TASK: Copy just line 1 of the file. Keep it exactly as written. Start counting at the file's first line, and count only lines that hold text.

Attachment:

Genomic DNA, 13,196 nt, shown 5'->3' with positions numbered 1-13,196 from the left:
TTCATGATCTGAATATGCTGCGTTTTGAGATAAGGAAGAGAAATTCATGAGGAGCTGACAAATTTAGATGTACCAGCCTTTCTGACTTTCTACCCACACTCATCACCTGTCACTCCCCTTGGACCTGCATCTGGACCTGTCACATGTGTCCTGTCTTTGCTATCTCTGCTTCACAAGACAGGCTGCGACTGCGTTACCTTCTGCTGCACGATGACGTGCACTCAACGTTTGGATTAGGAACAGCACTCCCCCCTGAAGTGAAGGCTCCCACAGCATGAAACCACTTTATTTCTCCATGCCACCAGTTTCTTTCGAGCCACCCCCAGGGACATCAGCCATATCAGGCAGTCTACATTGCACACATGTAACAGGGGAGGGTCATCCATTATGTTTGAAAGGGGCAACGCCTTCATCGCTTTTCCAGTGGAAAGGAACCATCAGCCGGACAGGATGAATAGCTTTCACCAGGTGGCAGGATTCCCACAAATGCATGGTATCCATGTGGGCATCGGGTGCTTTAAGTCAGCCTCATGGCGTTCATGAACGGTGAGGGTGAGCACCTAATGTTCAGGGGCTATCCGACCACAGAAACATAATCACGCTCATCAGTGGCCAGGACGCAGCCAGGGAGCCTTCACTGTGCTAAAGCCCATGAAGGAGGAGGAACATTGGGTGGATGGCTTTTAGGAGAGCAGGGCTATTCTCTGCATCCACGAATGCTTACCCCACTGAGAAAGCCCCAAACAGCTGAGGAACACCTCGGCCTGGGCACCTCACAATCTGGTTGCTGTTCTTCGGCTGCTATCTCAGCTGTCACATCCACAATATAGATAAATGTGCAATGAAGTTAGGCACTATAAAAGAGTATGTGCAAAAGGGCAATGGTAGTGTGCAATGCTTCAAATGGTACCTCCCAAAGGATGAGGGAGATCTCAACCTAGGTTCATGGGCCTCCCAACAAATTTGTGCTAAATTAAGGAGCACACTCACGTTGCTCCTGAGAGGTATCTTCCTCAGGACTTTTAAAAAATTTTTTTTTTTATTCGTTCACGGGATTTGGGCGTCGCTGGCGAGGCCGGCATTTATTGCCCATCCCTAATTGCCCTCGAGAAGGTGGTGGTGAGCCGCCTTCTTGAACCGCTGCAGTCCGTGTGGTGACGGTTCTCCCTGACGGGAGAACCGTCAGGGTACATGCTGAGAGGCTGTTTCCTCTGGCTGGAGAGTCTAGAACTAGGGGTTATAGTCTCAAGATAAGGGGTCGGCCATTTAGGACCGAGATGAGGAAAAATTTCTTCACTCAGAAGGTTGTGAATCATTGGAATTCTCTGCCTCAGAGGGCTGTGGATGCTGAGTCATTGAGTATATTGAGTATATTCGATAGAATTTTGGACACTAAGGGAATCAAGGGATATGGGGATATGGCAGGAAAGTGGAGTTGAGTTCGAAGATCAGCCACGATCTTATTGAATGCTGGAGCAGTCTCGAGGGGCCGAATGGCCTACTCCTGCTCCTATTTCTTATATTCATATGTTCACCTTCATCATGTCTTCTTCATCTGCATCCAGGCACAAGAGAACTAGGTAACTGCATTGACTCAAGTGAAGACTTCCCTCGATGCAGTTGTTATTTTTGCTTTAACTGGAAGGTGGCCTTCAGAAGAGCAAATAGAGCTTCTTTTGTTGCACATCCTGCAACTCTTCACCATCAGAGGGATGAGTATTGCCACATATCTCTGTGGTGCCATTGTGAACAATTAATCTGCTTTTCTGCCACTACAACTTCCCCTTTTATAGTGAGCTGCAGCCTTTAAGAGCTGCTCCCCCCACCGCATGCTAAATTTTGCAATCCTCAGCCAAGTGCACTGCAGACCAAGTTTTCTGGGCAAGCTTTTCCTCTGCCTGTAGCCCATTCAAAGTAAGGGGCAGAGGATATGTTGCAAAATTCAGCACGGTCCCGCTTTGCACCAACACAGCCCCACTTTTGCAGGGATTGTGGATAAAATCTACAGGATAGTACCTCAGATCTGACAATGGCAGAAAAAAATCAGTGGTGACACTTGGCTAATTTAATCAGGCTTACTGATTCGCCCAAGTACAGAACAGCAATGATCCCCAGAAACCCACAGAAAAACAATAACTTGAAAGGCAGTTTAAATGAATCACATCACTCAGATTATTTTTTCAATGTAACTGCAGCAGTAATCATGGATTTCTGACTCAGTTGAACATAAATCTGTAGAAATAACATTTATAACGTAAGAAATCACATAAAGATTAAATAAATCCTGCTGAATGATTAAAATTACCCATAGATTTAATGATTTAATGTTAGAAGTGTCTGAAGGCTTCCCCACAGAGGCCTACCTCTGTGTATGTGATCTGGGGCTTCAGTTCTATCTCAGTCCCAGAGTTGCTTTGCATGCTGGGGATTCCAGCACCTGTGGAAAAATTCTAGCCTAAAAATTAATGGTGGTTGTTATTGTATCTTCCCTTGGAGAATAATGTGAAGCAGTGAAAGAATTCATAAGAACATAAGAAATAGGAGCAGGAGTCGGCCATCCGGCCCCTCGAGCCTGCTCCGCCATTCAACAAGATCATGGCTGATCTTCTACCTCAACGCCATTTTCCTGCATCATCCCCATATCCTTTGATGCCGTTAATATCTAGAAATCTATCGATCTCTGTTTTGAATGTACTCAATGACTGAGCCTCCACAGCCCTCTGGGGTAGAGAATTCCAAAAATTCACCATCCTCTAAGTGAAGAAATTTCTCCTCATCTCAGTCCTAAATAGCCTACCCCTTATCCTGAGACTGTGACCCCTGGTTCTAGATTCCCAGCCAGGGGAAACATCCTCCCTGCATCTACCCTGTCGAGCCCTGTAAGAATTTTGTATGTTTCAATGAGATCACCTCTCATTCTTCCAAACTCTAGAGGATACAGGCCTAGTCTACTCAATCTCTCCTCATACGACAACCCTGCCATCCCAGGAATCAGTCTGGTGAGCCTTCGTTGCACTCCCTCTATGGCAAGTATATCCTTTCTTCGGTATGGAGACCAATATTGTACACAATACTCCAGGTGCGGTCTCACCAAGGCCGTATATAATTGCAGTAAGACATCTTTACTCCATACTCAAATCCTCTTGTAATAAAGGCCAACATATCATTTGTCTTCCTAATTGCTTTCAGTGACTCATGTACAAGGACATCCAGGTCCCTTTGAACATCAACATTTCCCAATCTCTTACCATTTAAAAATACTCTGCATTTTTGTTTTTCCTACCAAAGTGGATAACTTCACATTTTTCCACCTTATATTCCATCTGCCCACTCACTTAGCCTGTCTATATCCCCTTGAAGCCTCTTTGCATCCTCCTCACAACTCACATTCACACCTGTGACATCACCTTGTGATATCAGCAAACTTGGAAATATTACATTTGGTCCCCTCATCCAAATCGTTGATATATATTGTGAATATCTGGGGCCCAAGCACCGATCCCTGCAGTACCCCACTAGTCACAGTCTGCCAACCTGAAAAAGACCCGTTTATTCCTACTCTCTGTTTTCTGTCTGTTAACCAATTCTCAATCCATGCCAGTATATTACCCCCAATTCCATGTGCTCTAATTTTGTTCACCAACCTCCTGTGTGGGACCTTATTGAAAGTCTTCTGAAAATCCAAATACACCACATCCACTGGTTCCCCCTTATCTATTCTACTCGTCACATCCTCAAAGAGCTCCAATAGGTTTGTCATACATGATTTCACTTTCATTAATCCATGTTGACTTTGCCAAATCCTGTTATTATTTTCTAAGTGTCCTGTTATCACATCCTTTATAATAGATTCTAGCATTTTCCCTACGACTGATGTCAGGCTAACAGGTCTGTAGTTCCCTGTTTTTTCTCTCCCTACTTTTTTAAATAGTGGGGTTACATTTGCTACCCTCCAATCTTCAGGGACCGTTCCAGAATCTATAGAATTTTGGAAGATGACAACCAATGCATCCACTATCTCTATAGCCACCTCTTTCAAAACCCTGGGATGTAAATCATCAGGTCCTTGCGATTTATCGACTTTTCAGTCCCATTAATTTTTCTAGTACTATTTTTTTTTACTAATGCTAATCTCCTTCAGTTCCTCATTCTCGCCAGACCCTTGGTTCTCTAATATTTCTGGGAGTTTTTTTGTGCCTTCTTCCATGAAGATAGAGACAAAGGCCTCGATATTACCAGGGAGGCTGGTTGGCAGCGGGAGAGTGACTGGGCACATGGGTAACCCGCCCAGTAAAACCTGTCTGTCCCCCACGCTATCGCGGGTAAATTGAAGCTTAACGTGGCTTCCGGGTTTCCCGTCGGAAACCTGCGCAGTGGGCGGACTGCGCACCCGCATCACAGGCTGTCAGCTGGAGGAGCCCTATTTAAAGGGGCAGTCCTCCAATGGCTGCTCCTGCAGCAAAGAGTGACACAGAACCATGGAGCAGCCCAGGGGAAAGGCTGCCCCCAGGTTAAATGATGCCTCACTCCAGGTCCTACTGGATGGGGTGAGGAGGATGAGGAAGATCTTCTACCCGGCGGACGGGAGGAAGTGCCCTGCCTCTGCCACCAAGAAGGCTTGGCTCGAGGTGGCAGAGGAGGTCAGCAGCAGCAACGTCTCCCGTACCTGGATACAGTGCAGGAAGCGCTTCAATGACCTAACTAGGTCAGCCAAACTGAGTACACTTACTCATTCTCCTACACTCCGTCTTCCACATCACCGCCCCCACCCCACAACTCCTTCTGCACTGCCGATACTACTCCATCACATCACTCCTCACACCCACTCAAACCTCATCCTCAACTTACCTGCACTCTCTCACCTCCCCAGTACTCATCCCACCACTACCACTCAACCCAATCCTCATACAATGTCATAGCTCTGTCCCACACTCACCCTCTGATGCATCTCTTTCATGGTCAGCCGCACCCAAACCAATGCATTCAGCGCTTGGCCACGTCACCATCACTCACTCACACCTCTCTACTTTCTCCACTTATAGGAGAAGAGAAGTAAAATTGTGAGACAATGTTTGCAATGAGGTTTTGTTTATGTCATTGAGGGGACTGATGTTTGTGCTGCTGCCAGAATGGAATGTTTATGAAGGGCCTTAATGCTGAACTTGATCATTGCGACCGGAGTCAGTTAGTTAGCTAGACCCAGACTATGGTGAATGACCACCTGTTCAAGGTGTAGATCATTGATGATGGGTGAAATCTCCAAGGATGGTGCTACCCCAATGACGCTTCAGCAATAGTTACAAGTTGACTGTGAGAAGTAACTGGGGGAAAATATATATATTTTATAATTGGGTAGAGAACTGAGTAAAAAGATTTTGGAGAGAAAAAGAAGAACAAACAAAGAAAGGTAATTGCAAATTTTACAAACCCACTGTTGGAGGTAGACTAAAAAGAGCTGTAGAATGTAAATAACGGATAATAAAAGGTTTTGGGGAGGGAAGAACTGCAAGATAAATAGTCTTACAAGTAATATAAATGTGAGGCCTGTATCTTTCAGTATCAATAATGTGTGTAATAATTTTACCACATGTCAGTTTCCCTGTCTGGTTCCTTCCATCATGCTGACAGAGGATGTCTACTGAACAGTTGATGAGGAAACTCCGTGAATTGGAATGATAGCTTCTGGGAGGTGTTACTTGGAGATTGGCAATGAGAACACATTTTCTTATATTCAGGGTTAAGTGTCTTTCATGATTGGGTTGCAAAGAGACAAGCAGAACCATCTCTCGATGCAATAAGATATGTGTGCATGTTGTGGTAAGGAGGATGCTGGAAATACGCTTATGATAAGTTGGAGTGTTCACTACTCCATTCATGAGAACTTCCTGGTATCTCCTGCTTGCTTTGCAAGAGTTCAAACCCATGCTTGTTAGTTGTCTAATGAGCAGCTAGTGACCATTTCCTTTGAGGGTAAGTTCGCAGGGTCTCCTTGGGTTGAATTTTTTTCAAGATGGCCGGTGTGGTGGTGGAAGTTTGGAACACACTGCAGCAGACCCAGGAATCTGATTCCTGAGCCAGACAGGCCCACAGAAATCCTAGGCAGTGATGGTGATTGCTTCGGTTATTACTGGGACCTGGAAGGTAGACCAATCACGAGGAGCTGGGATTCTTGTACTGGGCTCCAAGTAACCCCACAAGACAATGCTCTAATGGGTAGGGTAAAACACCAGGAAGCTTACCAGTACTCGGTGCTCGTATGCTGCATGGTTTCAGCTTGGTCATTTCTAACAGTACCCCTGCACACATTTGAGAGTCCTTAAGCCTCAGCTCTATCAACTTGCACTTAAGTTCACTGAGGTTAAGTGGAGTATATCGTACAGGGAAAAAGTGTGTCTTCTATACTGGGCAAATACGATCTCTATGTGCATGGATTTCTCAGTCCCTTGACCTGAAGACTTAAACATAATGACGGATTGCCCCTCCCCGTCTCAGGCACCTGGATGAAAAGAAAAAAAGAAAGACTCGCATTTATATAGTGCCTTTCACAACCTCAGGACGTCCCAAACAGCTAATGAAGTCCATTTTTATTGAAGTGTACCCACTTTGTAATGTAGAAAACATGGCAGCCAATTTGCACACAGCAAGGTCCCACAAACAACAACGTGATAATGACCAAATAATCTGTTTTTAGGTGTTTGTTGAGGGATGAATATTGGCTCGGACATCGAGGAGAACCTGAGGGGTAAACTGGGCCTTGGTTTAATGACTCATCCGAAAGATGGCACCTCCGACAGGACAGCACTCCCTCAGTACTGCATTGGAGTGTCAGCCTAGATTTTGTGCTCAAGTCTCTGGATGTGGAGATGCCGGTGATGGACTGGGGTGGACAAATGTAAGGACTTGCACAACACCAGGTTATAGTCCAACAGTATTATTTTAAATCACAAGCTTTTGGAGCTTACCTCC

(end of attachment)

Genomic DNA, 13,196 nt, shown 5'->3' with positions numbered 1-13,196 from the left: